Interrogating Governance and Leadership Succession Planning in Selected Civil Society Organisations in Ghana

Interrogating Governance and Leadership Succession Planning in Selected Civil Society Organisations in Ghana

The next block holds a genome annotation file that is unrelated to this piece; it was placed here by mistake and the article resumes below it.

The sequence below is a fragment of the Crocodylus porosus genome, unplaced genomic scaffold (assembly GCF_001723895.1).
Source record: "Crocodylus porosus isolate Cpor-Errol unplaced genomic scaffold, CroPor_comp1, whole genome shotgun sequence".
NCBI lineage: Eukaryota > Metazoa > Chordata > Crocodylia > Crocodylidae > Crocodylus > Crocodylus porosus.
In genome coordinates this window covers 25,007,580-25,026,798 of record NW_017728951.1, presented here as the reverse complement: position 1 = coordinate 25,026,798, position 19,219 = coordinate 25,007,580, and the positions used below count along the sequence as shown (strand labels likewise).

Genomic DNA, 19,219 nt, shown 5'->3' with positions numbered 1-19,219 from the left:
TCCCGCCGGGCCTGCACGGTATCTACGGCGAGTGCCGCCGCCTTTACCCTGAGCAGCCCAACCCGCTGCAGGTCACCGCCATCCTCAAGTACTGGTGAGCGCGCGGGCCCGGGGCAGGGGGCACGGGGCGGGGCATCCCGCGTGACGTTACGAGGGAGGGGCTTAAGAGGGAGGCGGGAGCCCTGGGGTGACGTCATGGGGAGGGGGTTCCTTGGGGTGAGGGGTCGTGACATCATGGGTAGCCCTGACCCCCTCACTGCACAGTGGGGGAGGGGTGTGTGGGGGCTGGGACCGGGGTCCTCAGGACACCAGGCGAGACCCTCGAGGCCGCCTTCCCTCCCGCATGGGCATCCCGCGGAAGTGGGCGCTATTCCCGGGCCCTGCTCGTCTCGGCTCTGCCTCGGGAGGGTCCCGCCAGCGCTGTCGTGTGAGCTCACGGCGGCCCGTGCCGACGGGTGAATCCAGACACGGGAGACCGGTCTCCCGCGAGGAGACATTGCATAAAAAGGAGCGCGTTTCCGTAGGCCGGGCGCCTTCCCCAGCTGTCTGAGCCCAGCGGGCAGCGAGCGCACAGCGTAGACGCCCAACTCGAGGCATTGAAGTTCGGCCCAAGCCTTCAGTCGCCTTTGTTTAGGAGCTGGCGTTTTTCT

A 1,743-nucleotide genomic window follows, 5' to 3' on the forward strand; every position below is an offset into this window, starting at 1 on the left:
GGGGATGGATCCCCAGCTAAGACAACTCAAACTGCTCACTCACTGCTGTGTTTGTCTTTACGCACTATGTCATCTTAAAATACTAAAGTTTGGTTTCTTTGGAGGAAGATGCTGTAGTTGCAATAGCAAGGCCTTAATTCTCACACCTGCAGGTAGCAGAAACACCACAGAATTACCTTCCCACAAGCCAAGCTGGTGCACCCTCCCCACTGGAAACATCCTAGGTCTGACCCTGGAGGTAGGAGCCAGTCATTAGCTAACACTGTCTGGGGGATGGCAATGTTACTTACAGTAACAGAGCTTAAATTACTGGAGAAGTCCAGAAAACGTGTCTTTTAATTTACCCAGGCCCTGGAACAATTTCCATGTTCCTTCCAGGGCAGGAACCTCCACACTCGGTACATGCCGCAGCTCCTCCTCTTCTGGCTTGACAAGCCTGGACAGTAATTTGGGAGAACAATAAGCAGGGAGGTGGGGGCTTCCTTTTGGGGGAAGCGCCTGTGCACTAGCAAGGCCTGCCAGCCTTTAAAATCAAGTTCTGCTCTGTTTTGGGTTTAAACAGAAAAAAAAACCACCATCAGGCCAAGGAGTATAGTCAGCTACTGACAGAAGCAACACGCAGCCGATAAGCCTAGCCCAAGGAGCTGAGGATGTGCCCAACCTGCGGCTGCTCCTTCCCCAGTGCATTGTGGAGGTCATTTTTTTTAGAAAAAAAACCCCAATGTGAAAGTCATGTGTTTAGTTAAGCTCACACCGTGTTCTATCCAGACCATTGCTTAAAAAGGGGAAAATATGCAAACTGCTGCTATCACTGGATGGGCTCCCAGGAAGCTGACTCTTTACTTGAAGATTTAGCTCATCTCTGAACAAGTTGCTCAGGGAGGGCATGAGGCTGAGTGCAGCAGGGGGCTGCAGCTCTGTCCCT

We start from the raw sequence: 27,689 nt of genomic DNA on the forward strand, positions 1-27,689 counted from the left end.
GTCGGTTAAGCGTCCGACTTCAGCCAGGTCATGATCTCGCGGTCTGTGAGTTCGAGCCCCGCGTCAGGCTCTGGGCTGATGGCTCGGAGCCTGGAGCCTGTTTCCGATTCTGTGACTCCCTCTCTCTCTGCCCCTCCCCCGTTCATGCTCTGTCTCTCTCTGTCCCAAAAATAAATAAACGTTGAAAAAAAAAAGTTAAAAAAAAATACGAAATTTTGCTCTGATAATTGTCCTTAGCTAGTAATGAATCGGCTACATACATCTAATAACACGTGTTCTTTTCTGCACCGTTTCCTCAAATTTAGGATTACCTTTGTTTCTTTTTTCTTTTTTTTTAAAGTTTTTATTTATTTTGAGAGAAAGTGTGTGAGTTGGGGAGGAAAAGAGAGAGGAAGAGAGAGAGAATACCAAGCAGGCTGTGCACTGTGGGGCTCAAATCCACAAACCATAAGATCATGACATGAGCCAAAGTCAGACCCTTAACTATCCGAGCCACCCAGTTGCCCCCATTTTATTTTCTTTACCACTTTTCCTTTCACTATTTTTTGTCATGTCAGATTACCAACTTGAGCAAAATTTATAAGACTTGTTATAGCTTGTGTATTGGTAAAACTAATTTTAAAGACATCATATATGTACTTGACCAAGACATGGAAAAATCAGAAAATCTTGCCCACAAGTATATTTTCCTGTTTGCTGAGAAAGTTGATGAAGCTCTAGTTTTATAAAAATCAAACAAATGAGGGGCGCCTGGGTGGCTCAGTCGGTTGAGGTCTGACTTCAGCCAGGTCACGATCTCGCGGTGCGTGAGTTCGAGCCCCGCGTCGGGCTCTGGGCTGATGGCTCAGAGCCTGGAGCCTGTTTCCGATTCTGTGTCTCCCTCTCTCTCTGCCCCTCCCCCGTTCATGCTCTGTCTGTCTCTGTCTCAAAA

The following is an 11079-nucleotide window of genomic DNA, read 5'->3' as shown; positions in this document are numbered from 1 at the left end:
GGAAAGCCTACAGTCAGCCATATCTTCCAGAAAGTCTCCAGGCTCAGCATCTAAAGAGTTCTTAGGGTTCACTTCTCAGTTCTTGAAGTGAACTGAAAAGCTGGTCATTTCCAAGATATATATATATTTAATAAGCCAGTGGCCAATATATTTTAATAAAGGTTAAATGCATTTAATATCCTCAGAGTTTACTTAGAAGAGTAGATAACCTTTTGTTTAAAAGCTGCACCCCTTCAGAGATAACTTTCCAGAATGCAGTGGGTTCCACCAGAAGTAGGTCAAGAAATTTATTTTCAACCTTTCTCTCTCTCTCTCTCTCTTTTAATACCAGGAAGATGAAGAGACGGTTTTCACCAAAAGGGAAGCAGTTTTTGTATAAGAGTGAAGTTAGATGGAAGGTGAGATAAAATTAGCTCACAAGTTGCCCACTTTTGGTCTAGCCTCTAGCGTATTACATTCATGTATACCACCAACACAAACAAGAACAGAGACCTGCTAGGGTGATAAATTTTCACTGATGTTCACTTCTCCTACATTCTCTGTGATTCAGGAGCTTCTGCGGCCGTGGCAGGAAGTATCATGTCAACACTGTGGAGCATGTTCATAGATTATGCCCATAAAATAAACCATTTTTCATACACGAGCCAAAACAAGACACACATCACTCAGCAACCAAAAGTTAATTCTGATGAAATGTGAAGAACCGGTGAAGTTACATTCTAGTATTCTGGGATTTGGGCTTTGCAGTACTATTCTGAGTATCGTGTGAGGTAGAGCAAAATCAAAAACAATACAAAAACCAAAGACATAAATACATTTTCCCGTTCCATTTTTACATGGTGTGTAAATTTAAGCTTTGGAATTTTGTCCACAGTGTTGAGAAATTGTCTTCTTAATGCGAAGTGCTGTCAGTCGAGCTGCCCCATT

Research shows that executives in non-profit organisations are central to organisational operations and so organisations overly reliant on their executive heads become more susceptible to disruptions brought about by their turnover (Stewart, 2016). Meanwhile, it has also been acknowledged that organisations with the right governing structures of a properly constituted board and following well-designed governance processes can become better, stronger and sustainable through leadership transitions (Allison, 2002). It is partly for this reason that the subject of internal structuring, leadership and especially executive succession planning within civil society organisations (CSOs) has gained great attention among practitioners around the world. However, not much of this exists empirically on the subject in Ghana. There is therefore a dearth of empirical evidence on organisational governance and leadership succession management in Ghana’s nonprofit sector. This inspired in-depth research into governance and leadership transitions in 2017 through 2018.

 

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